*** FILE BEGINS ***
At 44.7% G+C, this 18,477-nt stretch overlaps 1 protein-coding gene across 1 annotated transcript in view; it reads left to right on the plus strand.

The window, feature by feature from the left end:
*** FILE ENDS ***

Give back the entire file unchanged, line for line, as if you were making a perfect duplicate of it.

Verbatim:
At 44.7% G+C, this 18,477-nt stretch overlaps 1 protein-coding gene across 1 annotated transcript in view; it reads left to right on the plus strand.

The window, feature by feature from the left end: